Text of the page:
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26 August 2019

BreakHack postmortem

by Linus Probert

So, I’m done adding features to BreakHack. I had a blast making the game and updating it. Since money was never the real goal when releasing the game I was never really concerned with purchases and major followings of the game. I just wanted to make it.

However, if I’d had plans on earning some money through my game then here is a list of things that I could have done better. I’ll give you the short list and then explain each point in it’s own time.

Patience and play testers

I was pretty excited to get my game up on steam. I was also rather short on time so I really wanted to get things done and uploaded during my summer holiday when I had the time to work on those sorts of things. Since I was a single dev there was only me to test my game and critique my own game. This is probably not something you want to do if you’re working alone. Unless you are certain that you are an authority on the type of game you are making you should really get some experienced players with in your genre to try out your game.

They will tell you what they liked, what they hated and what could have been better. It’s hard to do this on your own since you’ll most likely have project blindness and won’t really be thinking outside your own box.

Testers might also stumble upon bugs that you missed because they naturally test things that you don’t. However, finding testers isn’t easy if you don’t have a pool of friends or a major following on any type of social media. I don’t have any suggestions on solving this. Perhaps google around a bit or check what other indie games have done.

Once you do get a “Steam store page” or anything similar up, this will generate some PR for your game. Perhaps this is a good source for beta testers?

In my case I really wanted to release my game so I pushed it out as it was. This generated a lot of feedback on my game from people testing and playing it. This feedback led to a rather quick but large patch to the game which changed a lot of core features for the better and also added a massive amount of additional content.

However, the biggest influx you will ever get to your games page is when it’s first posted on the steam store and on the day you make the official release. If people don’t get hooked then it doesn’t matter how cool your game is 2 months later, those visitors have already come and gone. Most will never return. We’ve seen this in many AAA titles in the past too.

Almost a year after I first released the game I created the page This page should have been done during my initial release of the game. It’s a good way of keeping people interested in my game. This was an additional point where I should have just calmed down and released the game when I and some play testers agreed that it was ready.

TL;DR You’re game has to be interesting and fun from day one

Beta testers

This one is rather obvious. But you need beta testers. I had one which was great but two or three more couldn’t have hurt. Players who don’t know the code will try other things that you won’t. If you’re lucky they will break stuff so that you can fix those issues before release.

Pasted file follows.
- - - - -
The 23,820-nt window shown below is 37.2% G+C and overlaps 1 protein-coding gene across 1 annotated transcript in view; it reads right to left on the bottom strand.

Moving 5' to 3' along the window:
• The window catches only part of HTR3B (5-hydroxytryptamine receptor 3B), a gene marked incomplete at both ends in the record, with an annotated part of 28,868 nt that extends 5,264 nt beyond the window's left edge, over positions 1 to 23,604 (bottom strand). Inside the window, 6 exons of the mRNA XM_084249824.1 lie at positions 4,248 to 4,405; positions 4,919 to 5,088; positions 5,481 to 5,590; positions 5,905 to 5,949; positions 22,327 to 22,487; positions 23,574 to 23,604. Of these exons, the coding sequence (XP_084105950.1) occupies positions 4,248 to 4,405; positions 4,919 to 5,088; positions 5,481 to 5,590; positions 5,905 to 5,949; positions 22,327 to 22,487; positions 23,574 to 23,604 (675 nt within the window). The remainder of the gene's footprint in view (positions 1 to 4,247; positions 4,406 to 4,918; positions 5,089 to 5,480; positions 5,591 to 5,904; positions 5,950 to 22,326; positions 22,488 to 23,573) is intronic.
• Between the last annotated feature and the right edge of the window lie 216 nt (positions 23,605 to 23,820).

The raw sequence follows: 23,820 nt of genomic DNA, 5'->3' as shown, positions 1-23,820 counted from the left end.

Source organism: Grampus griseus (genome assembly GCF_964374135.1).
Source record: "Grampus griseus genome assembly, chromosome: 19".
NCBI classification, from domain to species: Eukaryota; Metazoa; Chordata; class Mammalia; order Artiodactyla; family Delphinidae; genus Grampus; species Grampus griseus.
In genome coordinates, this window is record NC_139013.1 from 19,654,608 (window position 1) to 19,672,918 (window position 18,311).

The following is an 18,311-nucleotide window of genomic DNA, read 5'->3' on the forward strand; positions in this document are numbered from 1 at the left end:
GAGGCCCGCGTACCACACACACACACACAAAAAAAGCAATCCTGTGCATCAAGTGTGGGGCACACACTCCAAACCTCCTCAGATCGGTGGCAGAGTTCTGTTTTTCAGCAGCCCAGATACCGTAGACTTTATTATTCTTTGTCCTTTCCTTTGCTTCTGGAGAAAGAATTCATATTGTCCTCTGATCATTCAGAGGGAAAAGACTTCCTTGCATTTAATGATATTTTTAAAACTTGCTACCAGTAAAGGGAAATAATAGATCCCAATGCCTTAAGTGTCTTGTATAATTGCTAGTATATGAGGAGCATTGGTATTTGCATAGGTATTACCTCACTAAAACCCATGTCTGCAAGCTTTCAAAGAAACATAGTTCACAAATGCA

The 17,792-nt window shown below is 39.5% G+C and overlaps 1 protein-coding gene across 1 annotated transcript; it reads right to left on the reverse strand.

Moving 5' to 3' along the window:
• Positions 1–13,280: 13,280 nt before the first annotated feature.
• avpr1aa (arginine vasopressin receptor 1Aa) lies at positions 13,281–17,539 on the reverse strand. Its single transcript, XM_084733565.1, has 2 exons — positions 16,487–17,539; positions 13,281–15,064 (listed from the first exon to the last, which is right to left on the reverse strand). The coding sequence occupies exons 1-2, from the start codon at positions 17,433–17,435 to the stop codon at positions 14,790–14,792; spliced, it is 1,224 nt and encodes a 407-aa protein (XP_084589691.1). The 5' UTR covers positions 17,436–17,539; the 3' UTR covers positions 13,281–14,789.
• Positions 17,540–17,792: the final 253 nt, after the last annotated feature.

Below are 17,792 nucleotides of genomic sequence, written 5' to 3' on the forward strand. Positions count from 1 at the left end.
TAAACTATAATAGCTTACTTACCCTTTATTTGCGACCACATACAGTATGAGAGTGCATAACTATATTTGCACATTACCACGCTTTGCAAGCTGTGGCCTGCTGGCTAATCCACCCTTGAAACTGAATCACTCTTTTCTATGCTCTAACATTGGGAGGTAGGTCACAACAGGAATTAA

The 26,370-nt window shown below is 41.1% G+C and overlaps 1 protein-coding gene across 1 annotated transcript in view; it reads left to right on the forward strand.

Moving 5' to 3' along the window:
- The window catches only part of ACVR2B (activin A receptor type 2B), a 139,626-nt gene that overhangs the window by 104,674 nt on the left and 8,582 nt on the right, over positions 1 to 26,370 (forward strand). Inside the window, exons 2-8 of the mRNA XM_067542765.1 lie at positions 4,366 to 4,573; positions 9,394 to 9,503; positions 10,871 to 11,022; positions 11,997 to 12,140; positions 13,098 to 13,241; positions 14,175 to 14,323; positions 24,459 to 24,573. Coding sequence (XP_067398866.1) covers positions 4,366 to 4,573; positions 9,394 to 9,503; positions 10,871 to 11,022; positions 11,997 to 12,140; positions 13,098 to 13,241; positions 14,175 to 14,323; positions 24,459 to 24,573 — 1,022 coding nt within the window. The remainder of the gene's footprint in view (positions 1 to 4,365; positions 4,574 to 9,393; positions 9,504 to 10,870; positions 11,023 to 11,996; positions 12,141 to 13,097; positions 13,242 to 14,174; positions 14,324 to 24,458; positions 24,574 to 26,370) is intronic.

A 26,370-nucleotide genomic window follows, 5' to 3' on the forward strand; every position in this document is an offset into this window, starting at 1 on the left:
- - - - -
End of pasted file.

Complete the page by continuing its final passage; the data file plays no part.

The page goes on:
I didn’t get many issues in the bug department after release but I feel that I might have been able to earn some additional feedback through some additional testers. Different people different ideas so to speak.

General installation confirmation

This was my biggest error. If you’re using steam or any other platform. Make sure that your stuff works properly on all available platforms. My main mistake was the linux release. It worked for me when I tested it but apparently I was using a developer “build” for the linux release. The actual linux release didn’t contain any files to download.

Only one person posted an issue about this which made me aware of the issue and allowed me to fix it. The other I guess just refunded the game and said nothing. And I can’t blame them. It’s not their job to make sure that my shit works. I’m just really thankful to the guy who actually put in the extra time to make me aware of the problem.

Also, if you are releasing a linux version. If you are using a “compile to binary” language (eg. C/C++). Make sure that you build your release version on a dist that is the default supported dist on the platform that you are releasing on. This is easy to do through vagrant or virtualbox if you’re not running it as your dev environment.


I don’t have much ideas here really since it was never a priority for me. I did notice however that upon setting up my steam store page I did get a lot of traffic to it. If you are committed to your project I don’t think it’s a bad idea setting this page up quite a lot earlier then you actually plan to release the game. Once you do you need to be active on the page, updating at regular intervals and posting the work you’re doing to ensure people that progress is being made and that there is stuff to look forward to. However I think it’s a fine balance. Don’t set it up too early either. I think the waiting time to release has to be somewhat reasonable to keep people from gaining an interest and coming back for more information. There are people who are better at this then I am. Just google a bit.

Final thoughts

In my case I did earn my initial investment into steam back. Eg. I got my $100 back. This was my only goal really. However, I think I might have actually earned some money if the game was first released in it’s current state rather then incrementally improving it over a years time.

I’m happy to have a game on steam which was always my goal. But I could have had a slightly more popular game on steam if I hadn’t been in such a hurry.

// Liq

tags: gamedev - breakhack - postmortem